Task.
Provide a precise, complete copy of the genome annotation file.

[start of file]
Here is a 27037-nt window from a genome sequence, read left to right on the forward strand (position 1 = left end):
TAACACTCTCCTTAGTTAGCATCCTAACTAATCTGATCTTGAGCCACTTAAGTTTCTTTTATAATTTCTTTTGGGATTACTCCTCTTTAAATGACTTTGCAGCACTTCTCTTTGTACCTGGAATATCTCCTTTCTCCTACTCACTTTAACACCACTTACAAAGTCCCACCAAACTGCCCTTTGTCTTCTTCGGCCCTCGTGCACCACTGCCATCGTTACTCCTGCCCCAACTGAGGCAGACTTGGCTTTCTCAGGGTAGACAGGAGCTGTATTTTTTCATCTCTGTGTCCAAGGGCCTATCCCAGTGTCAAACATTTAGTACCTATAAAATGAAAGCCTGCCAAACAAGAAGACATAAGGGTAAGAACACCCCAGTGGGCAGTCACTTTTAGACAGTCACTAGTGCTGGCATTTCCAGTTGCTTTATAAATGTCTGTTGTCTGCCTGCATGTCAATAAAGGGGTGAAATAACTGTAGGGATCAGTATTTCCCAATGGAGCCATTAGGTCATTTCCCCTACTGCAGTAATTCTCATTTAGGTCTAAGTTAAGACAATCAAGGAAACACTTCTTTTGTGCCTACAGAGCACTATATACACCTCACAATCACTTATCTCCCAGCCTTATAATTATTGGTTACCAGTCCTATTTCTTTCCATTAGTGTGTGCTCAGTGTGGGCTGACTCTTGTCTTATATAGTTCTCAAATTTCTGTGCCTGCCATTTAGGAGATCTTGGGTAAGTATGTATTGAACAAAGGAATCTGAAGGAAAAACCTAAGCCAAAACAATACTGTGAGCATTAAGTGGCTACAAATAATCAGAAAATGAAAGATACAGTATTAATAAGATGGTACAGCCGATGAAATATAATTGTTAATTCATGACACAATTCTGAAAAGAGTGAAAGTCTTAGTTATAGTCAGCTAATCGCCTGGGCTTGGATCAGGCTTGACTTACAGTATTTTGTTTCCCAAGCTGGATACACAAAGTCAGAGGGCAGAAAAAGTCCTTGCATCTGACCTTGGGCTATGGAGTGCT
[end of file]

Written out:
Here is a 27037-nt window from a genome sequence, read left to right on the forward strand (position 1 = left end):
TAACACTCTCCTTAGTTAGCATCCTAACTAATCTGATCTTGAGCCACTTAAGTTTCTTTTATAATTTCTTTTGGGATTACTCCTCTTTAAATGACTTTGCAGCACTTCTCTTTGTACCTGGAATATCTCCTTTCTCCTACTCACTTTAACACCACTTACAAAGTCCCACCAAACTGCCCTTTGTCTTCTTCGGCCCTCGTGCACCACTGCCATCGTTACTCCTGCCCCAACTGAGGCAGACTTGGCTTTCTCAGGGTAGACAGGAGCTGTATTTTTTCATCTCTGTGTCCAAGGGCCTATCCCAGTGTCAAACATTTAGTACCTATAAAATGAAAGCCTGCCAAACAAGAAGACATAAGGGTAAGAACACCCCAGTGGGCAGTCACTTTTAGACAGTCACTAGTGCTGGCATTTCCAGTTGCTTTATAAATGTCTGTTGTCTGCCTGCATGTCAATAAAGGGGTGAAATAACTGTAGGGATCAGTATTTCCCAATGGAGCCATTAGGTCATTTCCCCTACTGCAGTAATTCTCATTTAGGTCTAAGTTAAGACAATCAAGGAAACACTTCTTTTGTGCCTACAGAGCACTATATACACCTCACAATCACTTATCTCCCAGCCTTATAATTATTGGTTACCAGTCCTATTTCTTTCCATTAGTGTGTGCTCAGTGTGGGCTGACTCTTGTCTTATATAGTTCTCAAATTTCTGTGCCTGCCATTTAGGAGATCTTGGGTAAGTATGTATTGAACAAAGGAATCTGAAGGAAAAACCTAAGCCAAAACAATACTGTGAGCATTAAGTGGCTACAAATAATCAGAAAATGAAAGATACAGTATTAATAAGATGGTACAGCCGATGAAATATAATTGTTAATTCATGACACAATTCTGAAAAGAGTGAAAGTCTTAGTTATAGTCAGCTAATCGCCTGGGCTTGGATCAGGCTTGACTTACAGTATTTTGTTTCCCAAGCTGGATACACAAAGTCAGAGGGCAGAAAAAGTCCTTGCATCTGACCTTGGGCTATGGAGTGCT